It's a strange thing how sometimes very large emotions come packaged in very regular, simple days. That in a day where nothing out of the ordinary happens - just the usual, little, regular outings - something profound pops up.
And today I felt something profound like that.
I felt like a New Zealander.
I was walking through a neighborhood surrounding The Kid's preschool, killing a little bit of time before going in to fetch my kids, and I watched the new primary school building under construction. Painters' trucks and scaffolders everywhere.
It occurred to me that New Zealand primary school buildings are routinely set up the same way this local primary school is. In Estonian they'd be called "ridaelamu" type, and I am struggling to find the right words here, but it's a kind of a set-up where every classroom opens directly to outside, rather than having a central (interior) hall. In Wanaka, for example, it looked kind of like this:
So rather than having one large, multi-storey building where classrooms go off central hallways, school buildings are mostly one-storey, and often small enough that only 3-4 classrooms are in the same building, with each classroom having its own direct outside access. And so there could easily be 5-6 buildings across the school campus, with a few classrooms in each of them.
(Did I make myself clear enough? No? Sorry. I am really struggling for words here.)
And so as I walked past this primary school and watched tradesmen do their construction work, I thought to myself how I'm glad my kids will be going to school in New Zealand. Each school is different, of course, and they won't be going to this particular school as we'll be moving to Invercargill next year, but... still. The principles are the same.
And in that moment it suddenly occurred to me that I am so glad I am in New Zealand.
I don't even know why exactly, and why today, and why so strong, but I suddenly felt that I... fit in here. As in, I feel I belong here.
It was probably because yesterday when me and the kids were at a Tumbletimes session, The Kid's physiotherapist joined us there. I loved that rather than taking my son to some physiotherapy clinic, his physiotherapist came to see us in an environment where she was going to see The Kid at his best, doing all the things he does at Tumbletimes: jumping off things, rolling on things, climbing on things...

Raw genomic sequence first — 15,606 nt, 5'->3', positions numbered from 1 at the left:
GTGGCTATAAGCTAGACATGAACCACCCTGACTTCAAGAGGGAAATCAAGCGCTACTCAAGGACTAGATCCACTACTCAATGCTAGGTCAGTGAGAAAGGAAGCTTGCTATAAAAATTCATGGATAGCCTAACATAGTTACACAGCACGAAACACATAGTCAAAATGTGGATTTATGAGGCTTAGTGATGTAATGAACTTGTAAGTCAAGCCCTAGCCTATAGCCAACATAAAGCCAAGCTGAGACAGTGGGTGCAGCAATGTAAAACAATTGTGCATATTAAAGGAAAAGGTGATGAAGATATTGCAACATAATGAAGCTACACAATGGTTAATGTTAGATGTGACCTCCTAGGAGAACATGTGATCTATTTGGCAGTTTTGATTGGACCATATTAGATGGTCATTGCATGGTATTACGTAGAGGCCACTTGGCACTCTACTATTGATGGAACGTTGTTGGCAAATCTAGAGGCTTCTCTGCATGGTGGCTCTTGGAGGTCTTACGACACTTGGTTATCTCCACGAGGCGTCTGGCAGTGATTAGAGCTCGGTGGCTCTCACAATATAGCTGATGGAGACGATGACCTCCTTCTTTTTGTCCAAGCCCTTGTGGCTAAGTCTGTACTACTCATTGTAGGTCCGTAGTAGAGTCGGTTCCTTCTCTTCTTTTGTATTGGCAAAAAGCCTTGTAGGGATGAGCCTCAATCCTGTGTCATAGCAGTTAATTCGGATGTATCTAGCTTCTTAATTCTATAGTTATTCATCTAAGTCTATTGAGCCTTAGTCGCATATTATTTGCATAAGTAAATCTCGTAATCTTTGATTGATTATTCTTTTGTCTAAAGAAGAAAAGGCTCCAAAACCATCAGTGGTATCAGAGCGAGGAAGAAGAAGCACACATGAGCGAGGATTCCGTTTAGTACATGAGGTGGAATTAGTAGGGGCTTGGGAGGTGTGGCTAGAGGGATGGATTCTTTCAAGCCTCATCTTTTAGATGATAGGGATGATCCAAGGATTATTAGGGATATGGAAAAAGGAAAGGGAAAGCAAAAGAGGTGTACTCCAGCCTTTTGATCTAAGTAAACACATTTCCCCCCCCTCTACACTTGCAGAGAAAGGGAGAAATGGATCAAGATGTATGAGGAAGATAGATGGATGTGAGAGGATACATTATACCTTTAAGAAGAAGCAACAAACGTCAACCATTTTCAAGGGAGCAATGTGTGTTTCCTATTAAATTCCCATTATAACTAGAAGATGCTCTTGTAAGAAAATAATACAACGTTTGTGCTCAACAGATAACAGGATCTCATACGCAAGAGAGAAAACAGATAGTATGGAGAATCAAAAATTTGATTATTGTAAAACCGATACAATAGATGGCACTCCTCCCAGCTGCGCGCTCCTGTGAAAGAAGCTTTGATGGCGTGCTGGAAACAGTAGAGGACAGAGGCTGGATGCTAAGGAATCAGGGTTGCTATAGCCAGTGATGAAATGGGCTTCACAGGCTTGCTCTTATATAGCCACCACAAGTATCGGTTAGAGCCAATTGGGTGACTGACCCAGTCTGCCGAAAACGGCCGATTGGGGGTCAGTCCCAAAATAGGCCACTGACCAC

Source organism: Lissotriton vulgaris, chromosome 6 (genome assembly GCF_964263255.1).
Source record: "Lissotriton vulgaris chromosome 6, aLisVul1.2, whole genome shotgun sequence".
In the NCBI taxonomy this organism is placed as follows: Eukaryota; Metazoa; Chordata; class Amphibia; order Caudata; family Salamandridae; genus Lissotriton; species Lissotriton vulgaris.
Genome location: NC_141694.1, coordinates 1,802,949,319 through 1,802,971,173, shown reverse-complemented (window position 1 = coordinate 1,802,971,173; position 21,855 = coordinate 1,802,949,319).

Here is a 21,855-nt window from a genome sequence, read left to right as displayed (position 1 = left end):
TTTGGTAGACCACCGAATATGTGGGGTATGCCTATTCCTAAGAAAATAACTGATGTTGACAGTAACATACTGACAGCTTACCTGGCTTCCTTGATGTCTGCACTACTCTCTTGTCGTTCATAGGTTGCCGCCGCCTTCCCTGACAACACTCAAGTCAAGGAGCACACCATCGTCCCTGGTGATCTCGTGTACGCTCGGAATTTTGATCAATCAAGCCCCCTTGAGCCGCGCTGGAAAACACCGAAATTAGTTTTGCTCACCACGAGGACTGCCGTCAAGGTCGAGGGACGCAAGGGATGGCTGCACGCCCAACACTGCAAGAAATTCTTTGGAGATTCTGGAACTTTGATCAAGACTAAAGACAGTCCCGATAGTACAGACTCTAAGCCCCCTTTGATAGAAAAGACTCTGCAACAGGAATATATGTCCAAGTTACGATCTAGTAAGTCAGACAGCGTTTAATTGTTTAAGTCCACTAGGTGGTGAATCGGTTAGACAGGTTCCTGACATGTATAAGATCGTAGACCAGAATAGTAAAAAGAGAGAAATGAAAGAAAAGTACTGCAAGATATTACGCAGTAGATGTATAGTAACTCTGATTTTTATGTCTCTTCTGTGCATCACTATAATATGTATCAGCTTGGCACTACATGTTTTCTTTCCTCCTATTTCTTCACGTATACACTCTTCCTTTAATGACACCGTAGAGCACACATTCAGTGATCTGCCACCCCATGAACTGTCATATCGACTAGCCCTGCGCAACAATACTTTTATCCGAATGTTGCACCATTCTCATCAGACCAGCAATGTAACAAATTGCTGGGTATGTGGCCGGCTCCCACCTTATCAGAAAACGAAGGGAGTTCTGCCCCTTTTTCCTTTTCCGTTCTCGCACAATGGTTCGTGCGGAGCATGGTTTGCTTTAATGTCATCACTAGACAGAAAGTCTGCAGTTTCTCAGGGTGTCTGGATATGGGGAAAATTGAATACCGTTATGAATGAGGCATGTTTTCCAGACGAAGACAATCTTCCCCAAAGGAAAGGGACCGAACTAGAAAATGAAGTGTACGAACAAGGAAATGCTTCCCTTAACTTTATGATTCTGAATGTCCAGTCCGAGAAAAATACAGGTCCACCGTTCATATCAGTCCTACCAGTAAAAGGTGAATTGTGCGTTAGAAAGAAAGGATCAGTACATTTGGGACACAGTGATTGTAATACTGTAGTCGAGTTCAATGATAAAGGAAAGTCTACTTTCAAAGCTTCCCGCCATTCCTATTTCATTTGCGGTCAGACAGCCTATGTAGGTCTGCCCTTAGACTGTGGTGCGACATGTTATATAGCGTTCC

I loved that when she wasn't happy with how The Kid's ankle brace fit him, she called up the office and made an appointment to go see an orthotist tomorrow. As in, as soon as there was a problem, we were going to see be seen.
Maybe it was because whilst I had been walking, The Kid had a teacher aide playing alongside him at a preschool. She visits him there twice a week, every week, 2 hours each time, and makes sure they do a whole variety of activities that help The Kid develop his social skills and his coordination and... all sorts of stuff, in a one-on-one time. With attention. (They do end up with other kids joining in because the games are such fun :), but even that's a benefit.)
Or maybe it was because the primary school I was walking alongside has an alley of oak trees lining its fenceline, and it was a beautiful afternoon, sunny and a little windy, 20 degrees Celsius, with slightly yellowing early autumn colours.
Either way, in that short, 5-minute walk alongside a local primary school, on a Wednesday afternoon, I suddenly had a strong, clear feeling that I was glad my kids were going to grow up in New Zealand, and that I had also... become one. A New Zealander.
And it's the first time I had thought of myself like that.
It was a big deal.